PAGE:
aperture in single slit diffraction

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yjj8817

Full Member
10+ Year Member
Why does increasing the aperture in single slit diffraction lead to fringes that are closer together?

The short answer is because light is diffracted more due to smaller openings, leading to more interference and hence bands that are closer. Therefore, when the aperture is widened, one could expect the light rays to be diffracted less (i.e. their diffraction angles are smaller) and therefore interact less, leading to closer fringes. When the aperture is sufficiently wide (width >> wavelength), the light rays just pass through without being diffracted at all. For a more detailed explanation, I suggest looking up "hyugen's principal" in respect to single slit diffraction.

A useful tool in determining correlations between phenomena is to look at boundary cases. In this case, just recall that light passing through a large aperture doesn't seem diffracted at all!

The short answer is because light is diffracted more due to smaller openings, leading to more interference and hence bands that are closer. Therefore, when the aperture is widened, one could expect the light rays to be diffracted less (i.e. their diffraction angles are smaller) and therefore interact less, leading to closer fringes. When the aperture is sufficiently wide (width >> wavelength), the light rays just pass through without being diffracted at all. For a more detailed explanation, I suggest looking up "hyugen's principal" in respect to single slit diffraction.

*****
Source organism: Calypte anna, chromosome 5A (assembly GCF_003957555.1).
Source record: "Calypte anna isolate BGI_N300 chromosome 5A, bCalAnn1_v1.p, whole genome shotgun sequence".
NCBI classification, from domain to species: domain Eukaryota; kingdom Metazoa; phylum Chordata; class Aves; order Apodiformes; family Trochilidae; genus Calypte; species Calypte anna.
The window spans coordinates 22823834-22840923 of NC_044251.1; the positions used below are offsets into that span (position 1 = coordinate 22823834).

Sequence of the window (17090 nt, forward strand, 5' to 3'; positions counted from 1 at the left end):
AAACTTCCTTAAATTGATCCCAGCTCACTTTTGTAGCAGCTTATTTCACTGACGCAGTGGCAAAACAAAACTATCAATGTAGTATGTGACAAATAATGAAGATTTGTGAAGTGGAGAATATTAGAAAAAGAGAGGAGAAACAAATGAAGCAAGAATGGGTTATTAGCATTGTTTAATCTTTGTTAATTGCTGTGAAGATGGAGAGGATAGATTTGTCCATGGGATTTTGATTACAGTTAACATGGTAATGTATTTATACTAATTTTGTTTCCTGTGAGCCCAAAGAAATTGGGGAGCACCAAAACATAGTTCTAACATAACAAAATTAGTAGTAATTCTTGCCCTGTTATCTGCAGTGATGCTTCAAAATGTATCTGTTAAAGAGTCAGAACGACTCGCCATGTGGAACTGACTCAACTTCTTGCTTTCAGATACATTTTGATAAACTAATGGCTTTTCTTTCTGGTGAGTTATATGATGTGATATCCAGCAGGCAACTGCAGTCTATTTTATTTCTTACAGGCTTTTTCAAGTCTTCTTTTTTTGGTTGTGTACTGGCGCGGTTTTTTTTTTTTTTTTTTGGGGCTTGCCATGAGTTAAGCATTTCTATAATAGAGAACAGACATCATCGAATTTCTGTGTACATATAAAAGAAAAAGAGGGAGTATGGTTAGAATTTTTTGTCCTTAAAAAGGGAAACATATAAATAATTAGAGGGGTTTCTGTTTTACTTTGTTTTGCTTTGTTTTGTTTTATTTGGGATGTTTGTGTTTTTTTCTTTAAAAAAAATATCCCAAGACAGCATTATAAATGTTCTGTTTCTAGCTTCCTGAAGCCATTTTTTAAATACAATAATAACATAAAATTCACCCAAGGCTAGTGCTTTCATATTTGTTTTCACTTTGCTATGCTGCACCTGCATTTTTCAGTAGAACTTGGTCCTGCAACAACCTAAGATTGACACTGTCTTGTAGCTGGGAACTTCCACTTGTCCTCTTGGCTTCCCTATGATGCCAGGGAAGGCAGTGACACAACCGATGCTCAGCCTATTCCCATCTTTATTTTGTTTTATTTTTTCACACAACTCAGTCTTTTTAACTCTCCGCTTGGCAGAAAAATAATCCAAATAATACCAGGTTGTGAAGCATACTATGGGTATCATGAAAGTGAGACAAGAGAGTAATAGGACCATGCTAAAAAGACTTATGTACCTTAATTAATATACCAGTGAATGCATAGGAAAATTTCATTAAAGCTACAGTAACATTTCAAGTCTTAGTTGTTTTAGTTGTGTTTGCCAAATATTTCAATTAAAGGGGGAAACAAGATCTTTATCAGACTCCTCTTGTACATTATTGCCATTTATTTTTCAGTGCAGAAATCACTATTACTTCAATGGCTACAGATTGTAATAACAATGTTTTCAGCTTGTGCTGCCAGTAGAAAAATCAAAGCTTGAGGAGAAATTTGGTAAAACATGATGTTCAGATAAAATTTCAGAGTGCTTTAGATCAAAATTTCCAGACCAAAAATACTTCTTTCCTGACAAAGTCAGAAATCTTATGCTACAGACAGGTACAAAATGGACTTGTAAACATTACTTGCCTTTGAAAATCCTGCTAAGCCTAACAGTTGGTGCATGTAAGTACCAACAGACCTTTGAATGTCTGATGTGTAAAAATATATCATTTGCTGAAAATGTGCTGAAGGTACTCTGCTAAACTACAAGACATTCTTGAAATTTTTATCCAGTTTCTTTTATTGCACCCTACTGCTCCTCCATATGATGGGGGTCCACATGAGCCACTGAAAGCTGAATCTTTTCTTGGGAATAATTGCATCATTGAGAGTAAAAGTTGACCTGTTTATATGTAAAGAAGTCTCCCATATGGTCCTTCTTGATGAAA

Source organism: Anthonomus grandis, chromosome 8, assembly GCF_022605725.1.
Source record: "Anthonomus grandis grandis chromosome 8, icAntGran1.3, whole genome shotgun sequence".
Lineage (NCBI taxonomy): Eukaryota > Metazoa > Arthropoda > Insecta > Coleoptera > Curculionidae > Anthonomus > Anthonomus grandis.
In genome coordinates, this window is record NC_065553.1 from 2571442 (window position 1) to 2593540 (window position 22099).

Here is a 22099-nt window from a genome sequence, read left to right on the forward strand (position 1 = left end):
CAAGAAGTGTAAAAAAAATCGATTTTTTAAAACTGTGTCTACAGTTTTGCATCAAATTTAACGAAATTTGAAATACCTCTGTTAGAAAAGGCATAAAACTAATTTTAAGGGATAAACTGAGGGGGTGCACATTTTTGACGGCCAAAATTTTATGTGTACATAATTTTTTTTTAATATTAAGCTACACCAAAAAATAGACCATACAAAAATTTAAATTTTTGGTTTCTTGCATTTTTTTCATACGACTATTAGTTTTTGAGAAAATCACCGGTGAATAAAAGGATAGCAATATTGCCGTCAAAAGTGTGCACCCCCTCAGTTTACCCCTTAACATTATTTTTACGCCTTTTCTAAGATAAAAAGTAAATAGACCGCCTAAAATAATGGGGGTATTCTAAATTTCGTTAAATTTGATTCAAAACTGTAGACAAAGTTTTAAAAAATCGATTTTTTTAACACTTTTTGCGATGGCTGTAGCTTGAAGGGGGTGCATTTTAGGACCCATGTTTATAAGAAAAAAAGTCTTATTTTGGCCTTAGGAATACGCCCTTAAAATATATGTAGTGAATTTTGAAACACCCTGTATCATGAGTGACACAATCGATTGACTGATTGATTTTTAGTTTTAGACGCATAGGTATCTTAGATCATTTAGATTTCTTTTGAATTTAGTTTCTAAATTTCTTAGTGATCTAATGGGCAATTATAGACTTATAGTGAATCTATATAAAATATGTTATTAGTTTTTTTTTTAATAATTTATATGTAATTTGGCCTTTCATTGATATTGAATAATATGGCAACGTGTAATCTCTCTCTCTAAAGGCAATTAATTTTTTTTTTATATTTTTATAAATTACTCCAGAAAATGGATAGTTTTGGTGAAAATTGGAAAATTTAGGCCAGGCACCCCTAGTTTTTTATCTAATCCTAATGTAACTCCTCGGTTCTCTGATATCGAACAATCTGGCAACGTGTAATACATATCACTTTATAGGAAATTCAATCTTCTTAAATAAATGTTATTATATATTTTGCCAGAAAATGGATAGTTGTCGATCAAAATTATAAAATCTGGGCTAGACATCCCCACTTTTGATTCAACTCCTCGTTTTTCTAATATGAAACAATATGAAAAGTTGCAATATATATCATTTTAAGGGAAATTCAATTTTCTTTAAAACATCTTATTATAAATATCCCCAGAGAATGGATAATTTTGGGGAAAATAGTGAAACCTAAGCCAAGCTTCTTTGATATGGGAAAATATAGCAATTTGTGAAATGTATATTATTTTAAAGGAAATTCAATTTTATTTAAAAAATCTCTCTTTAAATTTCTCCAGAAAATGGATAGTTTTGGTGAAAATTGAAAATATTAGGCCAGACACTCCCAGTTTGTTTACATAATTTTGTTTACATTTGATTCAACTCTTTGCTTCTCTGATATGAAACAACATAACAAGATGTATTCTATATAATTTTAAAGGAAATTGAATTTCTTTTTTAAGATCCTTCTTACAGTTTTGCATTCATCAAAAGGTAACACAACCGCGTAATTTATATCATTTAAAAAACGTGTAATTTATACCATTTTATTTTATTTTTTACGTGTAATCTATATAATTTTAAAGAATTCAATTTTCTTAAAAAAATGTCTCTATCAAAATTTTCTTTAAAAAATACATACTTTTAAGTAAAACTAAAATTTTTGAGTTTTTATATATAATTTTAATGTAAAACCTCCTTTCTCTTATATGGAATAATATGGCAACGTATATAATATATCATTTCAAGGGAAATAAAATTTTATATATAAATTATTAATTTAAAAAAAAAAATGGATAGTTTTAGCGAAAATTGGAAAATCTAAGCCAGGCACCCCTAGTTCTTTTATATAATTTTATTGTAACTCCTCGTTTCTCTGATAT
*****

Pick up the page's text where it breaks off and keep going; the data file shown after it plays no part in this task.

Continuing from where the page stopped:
A useful tool in determining correlations between phenomena is to look at boundary cases. In this case, just recall that light passing through a large aperture doesn't seem diffracted at all!

I don't understand your explanation. You said smaller openings lead to closer bands. Also, you said widening of aperture leads to closer fringes.

Could you explain?

Whoops my post should have read:

"The short answer is because light is diffracted more due to smaller openings, leading to more interference and hence bands that are further apart. Therefore, when the aperture is widened, one could expect the light rays to be diffracted less (i.e. their diffraction angles are smaller) and therefore interact less, leading to closer fringes. When the aperture is sufficiently wide (width >> wavelength), the light rays just pass through without being diffracted at all. For a more detailed explanation, I suggest looking up "hyugen's principal" in respect to single slit diffraction.

A useful tool in determining correlations between phenomena is to look at boundary cases. In this case, just recall that light passing through a large aperture doesn't seem diffracted at all!"